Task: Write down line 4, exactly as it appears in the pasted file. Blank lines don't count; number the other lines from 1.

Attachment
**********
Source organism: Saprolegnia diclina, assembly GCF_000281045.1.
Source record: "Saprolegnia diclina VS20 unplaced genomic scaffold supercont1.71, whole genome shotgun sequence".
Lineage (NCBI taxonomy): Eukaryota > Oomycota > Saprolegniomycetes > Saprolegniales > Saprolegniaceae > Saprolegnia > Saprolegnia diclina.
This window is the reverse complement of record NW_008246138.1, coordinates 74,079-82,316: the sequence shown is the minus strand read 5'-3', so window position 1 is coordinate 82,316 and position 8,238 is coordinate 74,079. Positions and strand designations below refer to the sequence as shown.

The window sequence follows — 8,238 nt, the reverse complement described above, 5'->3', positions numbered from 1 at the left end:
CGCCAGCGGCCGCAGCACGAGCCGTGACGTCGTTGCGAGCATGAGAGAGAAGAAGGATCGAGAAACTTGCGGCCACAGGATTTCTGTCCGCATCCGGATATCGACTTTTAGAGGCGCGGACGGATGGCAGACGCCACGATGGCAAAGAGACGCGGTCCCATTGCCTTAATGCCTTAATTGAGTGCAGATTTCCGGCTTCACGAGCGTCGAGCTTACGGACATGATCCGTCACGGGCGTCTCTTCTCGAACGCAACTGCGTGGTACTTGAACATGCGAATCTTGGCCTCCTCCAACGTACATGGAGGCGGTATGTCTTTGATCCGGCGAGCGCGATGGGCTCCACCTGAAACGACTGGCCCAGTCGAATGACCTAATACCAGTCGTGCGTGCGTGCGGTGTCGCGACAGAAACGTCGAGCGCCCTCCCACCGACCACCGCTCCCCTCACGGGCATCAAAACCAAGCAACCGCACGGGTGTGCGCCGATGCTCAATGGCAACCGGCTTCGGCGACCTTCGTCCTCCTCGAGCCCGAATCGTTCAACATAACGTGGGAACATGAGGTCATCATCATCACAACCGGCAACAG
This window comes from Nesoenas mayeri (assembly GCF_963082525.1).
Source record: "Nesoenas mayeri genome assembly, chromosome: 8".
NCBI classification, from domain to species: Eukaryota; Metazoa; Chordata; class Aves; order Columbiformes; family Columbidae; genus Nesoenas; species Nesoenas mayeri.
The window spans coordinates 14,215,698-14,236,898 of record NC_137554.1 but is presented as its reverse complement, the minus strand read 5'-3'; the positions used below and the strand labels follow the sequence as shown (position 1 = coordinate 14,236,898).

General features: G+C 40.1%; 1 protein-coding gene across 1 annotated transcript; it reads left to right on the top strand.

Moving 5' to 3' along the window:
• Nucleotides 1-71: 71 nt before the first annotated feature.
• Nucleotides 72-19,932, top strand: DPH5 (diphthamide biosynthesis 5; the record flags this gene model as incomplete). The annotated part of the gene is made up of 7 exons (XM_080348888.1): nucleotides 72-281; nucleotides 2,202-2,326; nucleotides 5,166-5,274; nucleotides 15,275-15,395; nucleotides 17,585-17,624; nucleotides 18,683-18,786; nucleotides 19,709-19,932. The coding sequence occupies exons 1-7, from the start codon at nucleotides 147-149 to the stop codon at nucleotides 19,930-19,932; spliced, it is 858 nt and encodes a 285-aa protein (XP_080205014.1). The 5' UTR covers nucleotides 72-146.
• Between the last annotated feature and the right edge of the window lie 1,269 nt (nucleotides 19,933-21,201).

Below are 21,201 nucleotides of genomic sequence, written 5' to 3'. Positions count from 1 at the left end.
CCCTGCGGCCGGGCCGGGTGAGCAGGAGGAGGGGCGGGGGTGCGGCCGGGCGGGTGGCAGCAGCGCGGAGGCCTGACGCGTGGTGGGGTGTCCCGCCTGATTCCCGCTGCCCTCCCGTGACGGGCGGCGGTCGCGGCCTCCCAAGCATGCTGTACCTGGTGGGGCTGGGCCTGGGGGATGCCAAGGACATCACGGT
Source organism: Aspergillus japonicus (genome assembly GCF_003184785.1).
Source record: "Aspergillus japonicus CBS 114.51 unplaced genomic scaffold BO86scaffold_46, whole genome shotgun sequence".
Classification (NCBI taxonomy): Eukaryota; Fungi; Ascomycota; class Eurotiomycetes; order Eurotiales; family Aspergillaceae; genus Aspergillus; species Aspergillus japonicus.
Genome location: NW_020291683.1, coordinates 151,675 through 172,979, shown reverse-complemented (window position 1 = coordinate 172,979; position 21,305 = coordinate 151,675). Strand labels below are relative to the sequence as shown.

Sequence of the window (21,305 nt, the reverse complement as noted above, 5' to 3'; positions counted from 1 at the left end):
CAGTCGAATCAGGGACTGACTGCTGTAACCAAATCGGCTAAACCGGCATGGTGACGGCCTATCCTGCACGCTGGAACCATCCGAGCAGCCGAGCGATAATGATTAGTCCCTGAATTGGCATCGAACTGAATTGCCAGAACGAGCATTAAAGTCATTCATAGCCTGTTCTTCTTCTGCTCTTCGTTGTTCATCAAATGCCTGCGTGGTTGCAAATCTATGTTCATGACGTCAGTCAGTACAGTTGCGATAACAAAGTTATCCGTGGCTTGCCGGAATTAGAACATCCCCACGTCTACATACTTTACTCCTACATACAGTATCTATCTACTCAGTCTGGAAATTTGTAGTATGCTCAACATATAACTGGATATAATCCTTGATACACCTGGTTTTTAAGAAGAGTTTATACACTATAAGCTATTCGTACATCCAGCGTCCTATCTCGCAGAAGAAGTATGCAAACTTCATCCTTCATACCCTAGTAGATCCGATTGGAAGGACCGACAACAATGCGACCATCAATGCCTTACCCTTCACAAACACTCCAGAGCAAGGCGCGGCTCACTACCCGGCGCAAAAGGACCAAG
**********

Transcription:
This window is the reverse complement of record NW_008246138.1, coordinates 74,079-82,316: the sequence shown is the minus strand read 5'-3', so window position 1 is coordinate 82,316 and position 8,238 is coordinate 74,079. Positions and strand designations below refer to the sequence as shown.